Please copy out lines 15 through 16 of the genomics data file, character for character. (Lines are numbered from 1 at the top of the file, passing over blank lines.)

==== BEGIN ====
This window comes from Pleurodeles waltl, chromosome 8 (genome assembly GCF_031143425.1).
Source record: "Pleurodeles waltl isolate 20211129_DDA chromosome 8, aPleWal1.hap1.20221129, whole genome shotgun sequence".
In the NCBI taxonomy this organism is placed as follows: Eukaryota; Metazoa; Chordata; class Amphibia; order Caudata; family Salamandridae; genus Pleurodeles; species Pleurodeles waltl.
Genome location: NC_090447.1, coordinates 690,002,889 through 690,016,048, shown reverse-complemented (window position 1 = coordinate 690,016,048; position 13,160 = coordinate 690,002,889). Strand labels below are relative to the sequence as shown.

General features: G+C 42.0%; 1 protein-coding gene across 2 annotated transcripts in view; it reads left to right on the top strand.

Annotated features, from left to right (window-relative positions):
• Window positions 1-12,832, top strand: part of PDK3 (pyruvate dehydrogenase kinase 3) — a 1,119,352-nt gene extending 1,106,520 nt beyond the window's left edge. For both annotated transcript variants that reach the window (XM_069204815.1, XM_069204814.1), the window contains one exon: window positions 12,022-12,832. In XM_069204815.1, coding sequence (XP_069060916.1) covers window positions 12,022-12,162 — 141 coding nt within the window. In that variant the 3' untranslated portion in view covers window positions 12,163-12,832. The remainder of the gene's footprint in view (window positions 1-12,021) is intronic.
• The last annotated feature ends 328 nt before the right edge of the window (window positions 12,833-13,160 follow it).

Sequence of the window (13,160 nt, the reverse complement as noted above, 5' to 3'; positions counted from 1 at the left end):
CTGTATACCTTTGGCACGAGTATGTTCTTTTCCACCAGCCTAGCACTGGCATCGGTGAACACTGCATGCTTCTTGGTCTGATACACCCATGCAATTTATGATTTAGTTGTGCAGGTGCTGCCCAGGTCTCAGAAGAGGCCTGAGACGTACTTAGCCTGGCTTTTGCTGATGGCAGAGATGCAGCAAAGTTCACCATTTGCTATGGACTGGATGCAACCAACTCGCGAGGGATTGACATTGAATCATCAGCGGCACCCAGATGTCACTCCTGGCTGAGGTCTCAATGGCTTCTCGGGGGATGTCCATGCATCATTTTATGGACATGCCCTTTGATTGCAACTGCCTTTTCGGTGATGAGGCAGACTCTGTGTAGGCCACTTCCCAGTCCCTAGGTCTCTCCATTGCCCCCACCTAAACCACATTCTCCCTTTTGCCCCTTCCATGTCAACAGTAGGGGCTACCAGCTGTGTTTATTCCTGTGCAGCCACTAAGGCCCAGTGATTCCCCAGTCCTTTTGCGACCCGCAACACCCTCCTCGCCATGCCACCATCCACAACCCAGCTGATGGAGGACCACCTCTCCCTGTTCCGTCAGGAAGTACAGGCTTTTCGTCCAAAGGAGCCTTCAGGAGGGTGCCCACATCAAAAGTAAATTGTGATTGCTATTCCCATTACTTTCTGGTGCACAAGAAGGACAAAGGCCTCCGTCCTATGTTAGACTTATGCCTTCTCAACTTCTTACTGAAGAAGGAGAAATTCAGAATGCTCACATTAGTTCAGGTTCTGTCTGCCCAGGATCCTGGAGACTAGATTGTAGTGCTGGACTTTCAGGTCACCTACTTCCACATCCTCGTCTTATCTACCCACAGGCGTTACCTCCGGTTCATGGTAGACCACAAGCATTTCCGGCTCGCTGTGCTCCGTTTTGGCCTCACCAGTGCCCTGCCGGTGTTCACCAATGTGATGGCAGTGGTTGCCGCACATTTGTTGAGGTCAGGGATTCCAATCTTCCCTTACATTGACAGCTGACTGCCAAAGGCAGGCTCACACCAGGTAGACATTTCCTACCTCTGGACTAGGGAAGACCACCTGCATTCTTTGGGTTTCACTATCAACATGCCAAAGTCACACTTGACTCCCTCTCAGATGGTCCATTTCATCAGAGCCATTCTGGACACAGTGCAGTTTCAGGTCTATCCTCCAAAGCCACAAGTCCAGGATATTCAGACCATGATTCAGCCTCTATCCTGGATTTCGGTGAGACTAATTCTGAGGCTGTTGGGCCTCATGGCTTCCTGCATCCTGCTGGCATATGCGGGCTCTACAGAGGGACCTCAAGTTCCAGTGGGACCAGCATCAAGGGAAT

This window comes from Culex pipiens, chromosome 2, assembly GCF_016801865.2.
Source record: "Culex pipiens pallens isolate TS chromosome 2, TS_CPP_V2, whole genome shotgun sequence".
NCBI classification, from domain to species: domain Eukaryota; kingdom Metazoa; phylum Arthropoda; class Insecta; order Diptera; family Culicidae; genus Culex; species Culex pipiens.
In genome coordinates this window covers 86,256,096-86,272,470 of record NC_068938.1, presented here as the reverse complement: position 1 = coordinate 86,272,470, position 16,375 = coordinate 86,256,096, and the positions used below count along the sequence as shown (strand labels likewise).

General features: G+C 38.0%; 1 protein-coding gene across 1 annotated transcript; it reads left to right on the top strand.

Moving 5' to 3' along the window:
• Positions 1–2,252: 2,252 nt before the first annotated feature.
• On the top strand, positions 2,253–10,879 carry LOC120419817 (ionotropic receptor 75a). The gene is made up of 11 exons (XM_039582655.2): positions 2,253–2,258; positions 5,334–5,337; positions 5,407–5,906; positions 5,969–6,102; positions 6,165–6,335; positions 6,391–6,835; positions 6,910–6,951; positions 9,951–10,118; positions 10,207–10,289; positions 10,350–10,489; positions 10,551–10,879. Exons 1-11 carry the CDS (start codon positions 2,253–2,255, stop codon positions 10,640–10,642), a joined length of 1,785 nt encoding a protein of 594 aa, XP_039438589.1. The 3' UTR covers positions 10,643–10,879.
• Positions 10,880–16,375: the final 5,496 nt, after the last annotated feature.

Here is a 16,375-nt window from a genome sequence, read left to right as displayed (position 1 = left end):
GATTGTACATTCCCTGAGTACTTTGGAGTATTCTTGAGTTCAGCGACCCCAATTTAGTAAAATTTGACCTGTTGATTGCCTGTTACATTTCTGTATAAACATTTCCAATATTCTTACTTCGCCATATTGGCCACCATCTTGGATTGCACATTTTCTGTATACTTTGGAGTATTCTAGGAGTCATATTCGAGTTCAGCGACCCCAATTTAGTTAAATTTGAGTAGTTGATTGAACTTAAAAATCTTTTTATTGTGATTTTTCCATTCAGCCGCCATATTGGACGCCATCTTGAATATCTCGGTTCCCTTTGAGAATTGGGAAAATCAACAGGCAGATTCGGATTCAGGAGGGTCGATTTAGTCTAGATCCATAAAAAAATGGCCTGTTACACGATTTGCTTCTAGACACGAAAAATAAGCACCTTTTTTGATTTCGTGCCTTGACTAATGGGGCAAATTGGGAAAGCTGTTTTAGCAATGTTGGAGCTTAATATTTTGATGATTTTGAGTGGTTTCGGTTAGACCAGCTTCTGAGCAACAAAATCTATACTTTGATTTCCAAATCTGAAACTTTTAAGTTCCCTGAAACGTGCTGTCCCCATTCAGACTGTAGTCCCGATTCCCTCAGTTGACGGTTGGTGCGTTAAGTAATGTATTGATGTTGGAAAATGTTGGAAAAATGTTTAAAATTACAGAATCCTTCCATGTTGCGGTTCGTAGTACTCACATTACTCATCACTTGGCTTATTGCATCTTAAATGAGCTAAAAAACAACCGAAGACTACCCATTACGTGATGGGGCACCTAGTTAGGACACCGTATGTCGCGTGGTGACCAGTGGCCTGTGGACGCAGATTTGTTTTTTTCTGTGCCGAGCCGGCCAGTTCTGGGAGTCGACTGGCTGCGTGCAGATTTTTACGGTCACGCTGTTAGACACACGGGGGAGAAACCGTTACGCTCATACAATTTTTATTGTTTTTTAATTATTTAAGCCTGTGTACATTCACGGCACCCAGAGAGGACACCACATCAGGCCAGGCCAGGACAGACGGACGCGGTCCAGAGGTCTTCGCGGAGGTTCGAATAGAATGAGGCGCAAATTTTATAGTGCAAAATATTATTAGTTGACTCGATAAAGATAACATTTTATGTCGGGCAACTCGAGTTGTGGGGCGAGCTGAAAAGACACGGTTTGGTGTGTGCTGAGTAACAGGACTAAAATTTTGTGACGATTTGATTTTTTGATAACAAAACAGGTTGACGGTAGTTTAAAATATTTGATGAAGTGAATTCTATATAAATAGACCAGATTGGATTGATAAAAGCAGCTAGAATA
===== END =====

General features: G+C 38.0%; 1 protein-coding gene across 1 annotated transcript; it reads left to right on the top strand.

Moving 5' to 3' along the window: